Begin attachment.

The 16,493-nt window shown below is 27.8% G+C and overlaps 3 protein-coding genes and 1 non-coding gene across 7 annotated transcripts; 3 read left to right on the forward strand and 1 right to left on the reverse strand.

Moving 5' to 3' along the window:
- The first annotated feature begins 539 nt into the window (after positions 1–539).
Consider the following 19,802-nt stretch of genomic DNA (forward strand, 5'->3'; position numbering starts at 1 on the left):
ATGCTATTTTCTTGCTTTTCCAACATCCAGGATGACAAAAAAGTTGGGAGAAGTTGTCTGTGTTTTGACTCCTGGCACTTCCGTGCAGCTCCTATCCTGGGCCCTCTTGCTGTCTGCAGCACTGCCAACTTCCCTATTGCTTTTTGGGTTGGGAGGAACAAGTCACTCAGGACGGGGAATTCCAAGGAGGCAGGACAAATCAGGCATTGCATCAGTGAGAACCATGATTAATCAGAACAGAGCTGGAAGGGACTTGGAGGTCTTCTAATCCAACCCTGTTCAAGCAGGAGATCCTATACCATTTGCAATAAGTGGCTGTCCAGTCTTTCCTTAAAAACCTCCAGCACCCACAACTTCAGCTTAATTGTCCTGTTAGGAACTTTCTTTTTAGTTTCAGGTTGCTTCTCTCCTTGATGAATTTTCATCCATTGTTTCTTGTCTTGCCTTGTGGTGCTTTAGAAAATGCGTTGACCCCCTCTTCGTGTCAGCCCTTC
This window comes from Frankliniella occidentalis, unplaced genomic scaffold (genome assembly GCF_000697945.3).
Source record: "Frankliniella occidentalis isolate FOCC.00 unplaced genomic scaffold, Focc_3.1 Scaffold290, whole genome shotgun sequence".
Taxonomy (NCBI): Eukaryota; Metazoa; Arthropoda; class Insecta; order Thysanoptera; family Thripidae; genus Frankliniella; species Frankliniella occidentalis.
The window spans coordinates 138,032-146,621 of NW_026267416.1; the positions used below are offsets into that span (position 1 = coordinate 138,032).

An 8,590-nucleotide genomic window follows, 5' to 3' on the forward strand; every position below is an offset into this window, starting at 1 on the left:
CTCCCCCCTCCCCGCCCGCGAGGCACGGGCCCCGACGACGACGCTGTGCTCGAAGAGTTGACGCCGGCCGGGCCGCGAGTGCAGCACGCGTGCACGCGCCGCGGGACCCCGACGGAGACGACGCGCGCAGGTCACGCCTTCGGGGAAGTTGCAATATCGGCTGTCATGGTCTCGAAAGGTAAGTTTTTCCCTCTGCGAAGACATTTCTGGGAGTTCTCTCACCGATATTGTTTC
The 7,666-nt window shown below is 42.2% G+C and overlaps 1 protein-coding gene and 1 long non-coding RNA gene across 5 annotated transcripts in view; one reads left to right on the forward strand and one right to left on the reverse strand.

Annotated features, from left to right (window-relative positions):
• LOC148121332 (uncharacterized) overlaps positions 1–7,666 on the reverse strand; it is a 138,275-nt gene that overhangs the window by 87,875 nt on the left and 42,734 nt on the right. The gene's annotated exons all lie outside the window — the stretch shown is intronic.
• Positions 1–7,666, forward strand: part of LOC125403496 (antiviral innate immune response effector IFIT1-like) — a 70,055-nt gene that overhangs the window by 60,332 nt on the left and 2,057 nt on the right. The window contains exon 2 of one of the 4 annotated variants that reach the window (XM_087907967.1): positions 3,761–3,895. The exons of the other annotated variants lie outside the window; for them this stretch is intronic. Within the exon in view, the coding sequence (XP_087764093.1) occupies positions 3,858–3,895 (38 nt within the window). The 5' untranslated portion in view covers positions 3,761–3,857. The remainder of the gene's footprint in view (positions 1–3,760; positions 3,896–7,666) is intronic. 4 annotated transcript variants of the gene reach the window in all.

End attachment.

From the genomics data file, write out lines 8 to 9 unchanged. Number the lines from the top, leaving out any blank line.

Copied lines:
Taxonomy (NCBI): Eukaryota; Metazoa; Arthropoda; class Insecta; order Thysanoptera; family Thripidae; genus Frankliniella; species Frankliniella occidentalis.
The window spans coordinates 138,032-146,621 of NW_026267416.1; the positions used below are offsets into that span (position 1 = coordinate 138,032).